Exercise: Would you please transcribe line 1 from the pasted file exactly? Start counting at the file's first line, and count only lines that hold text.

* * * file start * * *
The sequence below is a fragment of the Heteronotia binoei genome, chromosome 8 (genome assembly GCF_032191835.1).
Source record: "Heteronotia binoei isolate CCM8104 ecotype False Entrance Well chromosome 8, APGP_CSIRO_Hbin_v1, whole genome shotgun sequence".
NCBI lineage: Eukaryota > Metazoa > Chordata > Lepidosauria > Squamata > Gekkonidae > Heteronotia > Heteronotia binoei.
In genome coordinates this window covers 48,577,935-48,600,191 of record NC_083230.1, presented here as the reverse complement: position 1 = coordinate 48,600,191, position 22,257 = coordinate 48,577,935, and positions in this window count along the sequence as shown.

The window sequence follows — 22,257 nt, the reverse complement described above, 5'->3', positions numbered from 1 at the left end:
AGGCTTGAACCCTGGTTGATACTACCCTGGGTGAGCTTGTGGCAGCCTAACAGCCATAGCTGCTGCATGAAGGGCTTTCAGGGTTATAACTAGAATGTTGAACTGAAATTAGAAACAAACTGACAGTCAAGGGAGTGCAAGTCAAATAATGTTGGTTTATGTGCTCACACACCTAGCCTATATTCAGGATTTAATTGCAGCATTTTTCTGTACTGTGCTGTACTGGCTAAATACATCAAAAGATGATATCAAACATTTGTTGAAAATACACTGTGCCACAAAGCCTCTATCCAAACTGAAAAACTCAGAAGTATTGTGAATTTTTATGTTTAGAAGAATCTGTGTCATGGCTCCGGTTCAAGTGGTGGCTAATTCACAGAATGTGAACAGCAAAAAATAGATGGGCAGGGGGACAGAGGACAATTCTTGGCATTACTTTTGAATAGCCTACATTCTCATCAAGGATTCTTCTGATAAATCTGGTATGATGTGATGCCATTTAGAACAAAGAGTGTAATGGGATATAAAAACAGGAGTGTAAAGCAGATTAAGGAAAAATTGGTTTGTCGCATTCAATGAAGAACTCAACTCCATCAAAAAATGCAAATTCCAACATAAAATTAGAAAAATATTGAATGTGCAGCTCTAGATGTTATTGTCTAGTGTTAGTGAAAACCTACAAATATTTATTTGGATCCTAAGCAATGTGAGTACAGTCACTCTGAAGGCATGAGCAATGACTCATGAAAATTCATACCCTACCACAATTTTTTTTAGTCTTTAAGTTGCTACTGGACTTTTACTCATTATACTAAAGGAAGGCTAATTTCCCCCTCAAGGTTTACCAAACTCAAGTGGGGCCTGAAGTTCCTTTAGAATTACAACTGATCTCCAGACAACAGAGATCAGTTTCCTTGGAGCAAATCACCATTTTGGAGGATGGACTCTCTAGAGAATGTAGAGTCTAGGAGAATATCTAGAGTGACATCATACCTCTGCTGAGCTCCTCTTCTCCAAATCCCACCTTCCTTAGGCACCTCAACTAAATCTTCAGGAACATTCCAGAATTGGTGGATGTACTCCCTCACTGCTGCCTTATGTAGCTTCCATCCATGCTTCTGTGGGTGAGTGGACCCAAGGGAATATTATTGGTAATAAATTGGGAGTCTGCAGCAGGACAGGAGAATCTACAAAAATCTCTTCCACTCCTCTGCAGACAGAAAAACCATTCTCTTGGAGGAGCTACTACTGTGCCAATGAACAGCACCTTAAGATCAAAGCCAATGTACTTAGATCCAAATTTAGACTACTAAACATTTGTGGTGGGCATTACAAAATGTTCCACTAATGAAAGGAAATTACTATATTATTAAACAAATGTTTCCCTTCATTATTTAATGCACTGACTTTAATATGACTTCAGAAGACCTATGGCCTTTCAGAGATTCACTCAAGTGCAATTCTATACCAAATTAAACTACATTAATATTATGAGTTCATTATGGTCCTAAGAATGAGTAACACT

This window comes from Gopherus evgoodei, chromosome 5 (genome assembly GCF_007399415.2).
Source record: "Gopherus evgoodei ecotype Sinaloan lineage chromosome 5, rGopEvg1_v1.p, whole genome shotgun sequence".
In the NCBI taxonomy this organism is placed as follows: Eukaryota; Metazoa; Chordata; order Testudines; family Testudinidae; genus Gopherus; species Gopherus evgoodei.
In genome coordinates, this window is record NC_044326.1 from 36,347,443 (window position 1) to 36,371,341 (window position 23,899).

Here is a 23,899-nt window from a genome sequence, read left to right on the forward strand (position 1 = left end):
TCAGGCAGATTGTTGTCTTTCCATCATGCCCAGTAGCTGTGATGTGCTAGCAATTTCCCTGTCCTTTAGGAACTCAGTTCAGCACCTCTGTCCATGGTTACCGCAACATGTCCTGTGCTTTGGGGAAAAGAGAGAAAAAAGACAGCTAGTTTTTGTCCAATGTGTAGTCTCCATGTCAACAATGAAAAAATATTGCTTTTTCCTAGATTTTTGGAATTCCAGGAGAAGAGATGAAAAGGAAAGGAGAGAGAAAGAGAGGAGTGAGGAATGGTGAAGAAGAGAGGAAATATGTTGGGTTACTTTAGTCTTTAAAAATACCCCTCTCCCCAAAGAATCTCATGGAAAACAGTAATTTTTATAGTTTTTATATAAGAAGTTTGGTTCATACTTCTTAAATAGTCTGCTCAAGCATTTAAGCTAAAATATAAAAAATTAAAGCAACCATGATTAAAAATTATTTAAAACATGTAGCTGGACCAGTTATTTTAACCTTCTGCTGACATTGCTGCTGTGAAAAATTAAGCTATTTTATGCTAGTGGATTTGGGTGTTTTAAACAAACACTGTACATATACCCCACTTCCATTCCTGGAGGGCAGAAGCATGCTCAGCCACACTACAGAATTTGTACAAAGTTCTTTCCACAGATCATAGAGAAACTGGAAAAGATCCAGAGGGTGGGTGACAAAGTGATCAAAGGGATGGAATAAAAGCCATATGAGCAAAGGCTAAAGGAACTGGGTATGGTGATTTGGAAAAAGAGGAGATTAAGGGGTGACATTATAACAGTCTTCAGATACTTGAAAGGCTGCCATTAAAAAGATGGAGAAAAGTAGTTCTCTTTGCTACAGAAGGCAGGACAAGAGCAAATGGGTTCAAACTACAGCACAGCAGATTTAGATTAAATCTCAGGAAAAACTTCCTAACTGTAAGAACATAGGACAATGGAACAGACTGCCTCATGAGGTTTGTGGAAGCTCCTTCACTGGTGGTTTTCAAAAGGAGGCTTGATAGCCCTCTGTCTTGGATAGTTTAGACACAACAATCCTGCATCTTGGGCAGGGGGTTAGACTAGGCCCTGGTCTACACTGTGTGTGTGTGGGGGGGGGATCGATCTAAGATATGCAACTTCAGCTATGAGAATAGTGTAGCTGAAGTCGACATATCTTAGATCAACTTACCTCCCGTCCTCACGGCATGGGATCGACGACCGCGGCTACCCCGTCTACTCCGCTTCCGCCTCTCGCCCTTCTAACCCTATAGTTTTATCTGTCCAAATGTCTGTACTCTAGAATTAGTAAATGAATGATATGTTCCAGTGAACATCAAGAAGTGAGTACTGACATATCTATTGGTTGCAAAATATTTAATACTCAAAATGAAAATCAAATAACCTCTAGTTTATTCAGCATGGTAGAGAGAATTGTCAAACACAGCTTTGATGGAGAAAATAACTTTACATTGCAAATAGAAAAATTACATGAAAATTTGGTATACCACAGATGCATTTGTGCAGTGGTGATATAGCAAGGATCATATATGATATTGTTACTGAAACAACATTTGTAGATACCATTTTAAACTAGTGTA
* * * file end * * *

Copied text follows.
The sequence below is a fragment of the Heteronotia binoei genome, chromosome 8 (genome assembly GCF_032191835.1).